Use creative memory tricks–and have your child help you think them up. He will remember a lot better if the trick is his own! Here are a few tricks some of my students have come up with, or we have come up with together:
- For the “soft c” (instead of “s”) in “face,” draw a pair of eyes and a mouth in the “c” (which is shaped more like a face than “s” is).
- To remember the “a” in the middle of “whale,” draw a fat whale, and put a small “wh” by the whale’s mouth, and a small “le” in the tail–and a great big “a” in the whale’s big faaaat tummy!
- For the “double s” at the end of “grass,” draw a picture of a snake slithering through grass and saying “ss.” Once “grass” is learned, it is easy to extend this to other “ss” words (glass, mass, bass, class, dress, etc.).
- For a child who often writes her “s” backwards, draw a picture of a snake standing up on its tail (in an “s” curve) with its head facing to the right as if it is slithering across the page from left to right.
- For a child having trouble with “h” at the beginning of words (quite a common problem!), start with the word “hand.” Break it into an equation: h+and=hand (the child will likely already know “and”). Have the child read the equation aloud, then read h-and, and then blend it together. You can also do this with other “h” words like “h+is=his” and “h+at=hat” and “h+all=hall.” After going through this process with several words, most children will “get” the initial “h” sound and be able to easily transfer the sound to more complex “h” words.
- Some consonants have an alternative sound, such as the “soft g” which sounds like “j” and is thus often confused in spelling. Collect a list of “soft g” words and make up funny sentences that emphasize the use. For example: “Gentleman Gerry smeared gel on the page.” (Yes, there are some fairly complex words in the sentence, but when the child creates the sentence herself, she is likely to recognize the words she has used–and will not only learn the alternate sound for the target letter, but also be pleased to find herself reading “hard” words at the same time).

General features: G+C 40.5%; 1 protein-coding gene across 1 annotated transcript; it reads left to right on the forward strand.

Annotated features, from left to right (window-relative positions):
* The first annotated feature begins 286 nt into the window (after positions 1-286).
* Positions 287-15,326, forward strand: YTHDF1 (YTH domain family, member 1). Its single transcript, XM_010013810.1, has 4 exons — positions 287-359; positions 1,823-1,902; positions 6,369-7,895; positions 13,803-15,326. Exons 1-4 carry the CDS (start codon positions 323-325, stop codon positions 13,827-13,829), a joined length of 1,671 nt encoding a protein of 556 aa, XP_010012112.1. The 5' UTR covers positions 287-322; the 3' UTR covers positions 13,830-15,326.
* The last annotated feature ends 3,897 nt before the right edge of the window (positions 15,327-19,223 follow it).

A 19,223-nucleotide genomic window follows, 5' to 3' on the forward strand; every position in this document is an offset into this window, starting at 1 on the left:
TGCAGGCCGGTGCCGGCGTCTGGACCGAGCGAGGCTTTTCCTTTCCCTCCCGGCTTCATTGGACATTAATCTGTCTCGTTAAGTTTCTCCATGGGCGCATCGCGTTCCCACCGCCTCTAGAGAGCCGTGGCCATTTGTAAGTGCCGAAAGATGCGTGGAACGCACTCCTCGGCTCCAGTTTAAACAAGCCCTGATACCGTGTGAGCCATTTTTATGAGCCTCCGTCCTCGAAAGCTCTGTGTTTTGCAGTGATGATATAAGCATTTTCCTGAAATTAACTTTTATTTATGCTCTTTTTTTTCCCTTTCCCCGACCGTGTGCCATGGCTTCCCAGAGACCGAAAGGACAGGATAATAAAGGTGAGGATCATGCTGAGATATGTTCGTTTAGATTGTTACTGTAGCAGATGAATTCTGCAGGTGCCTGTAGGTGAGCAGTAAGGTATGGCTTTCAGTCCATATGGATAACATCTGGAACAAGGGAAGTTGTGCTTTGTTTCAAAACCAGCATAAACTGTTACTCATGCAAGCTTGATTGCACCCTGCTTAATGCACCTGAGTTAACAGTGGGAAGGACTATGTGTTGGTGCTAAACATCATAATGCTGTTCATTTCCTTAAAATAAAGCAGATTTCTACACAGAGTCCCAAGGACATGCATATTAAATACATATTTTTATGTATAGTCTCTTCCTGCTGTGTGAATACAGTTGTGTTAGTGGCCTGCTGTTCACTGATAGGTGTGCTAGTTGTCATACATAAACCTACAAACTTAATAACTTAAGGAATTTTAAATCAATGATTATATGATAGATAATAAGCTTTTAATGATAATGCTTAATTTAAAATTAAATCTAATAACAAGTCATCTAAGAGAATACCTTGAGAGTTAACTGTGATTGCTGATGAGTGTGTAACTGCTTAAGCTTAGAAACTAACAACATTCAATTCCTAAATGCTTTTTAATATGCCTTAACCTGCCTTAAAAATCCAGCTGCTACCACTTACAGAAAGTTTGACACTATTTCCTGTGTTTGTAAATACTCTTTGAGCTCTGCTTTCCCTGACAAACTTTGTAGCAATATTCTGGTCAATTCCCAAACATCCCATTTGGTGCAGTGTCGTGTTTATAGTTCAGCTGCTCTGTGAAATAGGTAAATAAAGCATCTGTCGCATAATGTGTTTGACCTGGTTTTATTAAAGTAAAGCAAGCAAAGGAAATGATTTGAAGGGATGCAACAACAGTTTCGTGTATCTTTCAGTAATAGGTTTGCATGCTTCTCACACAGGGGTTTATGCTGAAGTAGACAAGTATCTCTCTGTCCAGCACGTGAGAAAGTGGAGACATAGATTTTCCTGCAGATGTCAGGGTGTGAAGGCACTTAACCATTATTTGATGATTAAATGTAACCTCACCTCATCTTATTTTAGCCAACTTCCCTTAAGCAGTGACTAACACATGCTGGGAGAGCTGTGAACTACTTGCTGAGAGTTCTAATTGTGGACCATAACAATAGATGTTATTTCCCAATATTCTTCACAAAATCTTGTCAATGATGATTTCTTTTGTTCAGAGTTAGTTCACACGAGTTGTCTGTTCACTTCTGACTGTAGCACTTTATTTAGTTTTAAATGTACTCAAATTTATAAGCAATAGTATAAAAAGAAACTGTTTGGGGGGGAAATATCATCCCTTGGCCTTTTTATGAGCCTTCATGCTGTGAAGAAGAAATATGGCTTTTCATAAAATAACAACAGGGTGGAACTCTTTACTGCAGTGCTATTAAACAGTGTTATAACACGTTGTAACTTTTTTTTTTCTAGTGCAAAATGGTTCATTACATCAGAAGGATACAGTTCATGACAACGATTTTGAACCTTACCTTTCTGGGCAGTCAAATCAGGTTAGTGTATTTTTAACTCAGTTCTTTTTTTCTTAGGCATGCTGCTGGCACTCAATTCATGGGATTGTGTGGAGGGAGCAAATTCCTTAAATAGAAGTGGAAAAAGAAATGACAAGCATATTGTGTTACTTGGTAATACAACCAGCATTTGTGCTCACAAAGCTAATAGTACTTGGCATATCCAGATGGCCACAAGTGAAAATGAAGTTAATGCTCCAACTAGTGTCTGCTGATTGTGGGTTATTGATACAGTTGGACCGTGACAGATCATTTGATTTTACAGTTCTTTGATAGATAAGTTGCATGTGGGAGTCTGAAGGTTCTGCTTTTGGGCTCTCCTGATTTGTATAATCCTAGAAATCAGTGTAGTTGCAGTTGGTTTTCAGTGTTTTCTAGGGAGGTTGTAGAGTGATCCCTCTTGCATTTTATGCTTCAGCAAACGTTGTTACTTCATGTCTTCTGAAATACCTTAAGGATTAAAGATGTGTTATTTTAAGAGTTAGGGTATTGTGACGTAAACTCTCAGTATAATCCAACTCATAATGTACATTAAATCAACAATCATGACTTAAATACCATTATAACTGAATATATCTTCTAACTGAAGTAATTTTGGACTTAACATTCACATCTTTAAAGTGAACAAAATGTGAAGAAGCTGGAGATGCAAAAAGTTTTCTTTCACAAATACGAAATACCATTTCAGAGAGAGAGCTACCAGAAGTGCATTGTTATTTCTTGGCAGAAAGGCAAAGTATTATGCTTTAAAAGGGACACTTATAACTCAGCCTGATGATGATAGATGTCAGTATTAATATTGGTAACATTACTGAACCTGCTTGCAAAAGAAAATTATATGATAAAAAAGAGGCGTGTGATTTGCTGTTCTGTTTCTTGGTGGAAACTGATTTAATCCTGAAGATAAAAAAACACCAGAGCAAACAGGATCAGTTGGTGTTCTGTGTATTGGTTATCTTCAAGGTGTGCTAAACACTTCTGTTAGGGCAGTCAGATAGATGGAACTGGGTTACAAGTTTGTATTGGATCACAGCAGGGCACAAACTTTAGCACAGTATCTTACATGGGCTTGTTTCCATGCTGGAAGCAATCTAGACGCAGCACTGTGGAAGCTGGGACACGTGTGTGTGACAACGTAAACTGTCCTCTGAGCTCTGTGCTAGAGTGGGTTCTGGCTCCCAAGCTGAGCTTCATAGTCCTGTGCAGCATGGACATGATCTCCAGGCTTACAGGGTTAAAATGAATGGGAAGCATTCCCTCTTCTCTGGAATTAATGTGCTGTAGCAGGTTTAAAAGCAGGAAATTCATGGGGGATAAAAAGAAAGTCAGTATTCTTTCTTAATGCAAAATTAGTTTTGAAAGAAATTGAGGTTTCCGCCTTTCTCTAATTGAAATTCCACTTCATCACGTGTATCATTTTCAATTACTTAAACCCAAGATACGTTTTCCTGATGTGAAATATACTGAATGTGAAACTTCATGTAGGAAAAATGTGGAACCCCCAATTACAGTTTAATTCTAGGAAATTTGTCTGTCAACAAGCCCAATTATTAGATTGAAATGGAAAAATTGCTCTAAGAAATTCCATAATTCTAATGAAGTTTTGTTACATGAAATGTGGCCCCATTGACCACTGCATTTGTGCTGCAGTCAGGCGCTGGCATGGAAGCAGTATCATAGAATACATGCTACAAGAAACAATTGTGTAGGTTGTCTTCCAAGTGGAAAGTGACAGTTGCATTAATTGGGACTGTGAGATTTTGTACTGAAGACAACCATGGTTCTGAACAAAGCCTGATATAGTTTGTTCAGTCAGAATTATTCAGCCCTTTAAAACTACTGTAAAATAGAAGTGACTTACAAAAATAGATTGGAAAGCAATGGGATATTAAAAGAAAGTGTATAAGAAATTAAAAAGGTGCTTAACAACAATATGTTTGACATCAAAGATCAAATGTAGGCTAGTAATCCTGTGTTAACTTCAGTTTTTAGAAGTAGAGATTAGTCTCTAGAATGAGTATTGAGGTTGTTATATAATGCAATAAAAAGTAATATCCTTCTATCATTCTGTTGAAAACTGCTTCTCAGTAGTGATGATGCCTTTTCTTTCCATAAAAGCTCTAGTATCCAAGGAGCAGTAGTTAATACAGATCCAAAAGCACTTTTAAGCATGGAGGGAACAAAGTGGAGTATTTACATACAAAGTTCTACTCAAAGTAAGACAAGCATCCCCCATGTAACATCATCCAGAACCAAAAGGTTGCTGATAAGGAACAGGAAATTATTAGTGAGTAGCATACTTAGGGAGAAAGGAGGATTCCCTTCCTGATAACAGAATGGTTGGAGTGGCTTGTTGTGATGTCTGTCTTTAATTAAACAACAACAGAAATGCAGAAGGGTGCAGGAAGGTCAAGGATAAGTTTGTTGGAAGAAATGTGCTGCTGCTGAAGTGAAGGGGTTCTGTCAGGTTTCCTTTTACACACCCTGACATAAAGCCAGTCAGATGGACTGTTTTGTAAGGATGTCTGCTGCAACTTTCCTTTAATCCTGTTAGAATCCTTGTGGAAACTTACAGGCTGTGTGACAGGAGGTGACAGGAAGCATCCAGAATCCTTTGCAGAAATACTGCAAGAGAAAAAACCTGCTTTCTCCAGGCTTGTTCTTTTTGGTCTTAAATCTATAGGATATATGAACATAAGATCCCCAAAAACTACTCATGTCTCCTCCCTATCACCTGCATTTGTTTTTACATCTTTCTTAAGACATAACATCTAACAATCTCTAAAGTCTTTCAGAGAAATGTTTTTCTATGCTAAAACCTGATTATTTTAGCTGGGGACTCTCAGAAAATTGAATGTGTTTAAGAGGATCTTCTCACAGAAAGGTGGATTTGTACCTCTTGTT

- When teaching the “wh” question words (who, what, when, where, why), connect the “wh” with a big question mark (?). You can put a big “?” in a circle in the middle of the page, write the question words around the question mark, circle the “wh” in each word, and draw lines to connect the “?” with the “wh.” Also, until the child “gets” the “wh” on a regular basis, it may help to remind him of the “wh” if he spells it with just “w” by putting a circled “?” above the “w”–then it will be easy for him to remember the correct spelling and fix it.
- Some children confuse “how” and “now” which look very similar. A simple trick which often works wonders is to write “How now, brown cow?” Children get a giggle from this common phrase, and enjoy copying it–and soon distinguish the two words, as well as “picking up” the “ow” sound in all four words. They may also like to illustrate it with a brown cow, and even “mooooo” after they say, write, and draw the phrase. The more ways of approaching the problem, the more likely the child is to “get it.”
- Having trouble sorting out “b” and “d”? Draw a sketch of a bed, with a headboard and footboard. Write the word “bed” on the sketch!
- What about sorting out “p” and “g”? Draw a sketch of a pig, and print the word pig in it. Use the “p” and “g” as legs and feet for the pig!
- For “d” and “p,” write the word “dip,” and under it draw a sketch of land “dipping” down under the “p.”
- For each letter of the alphabet, sketch an animal or other item around the letter, whose name starts with that letter.
What other creative memory tricks can you and your child come up with to help learn letters and sounds?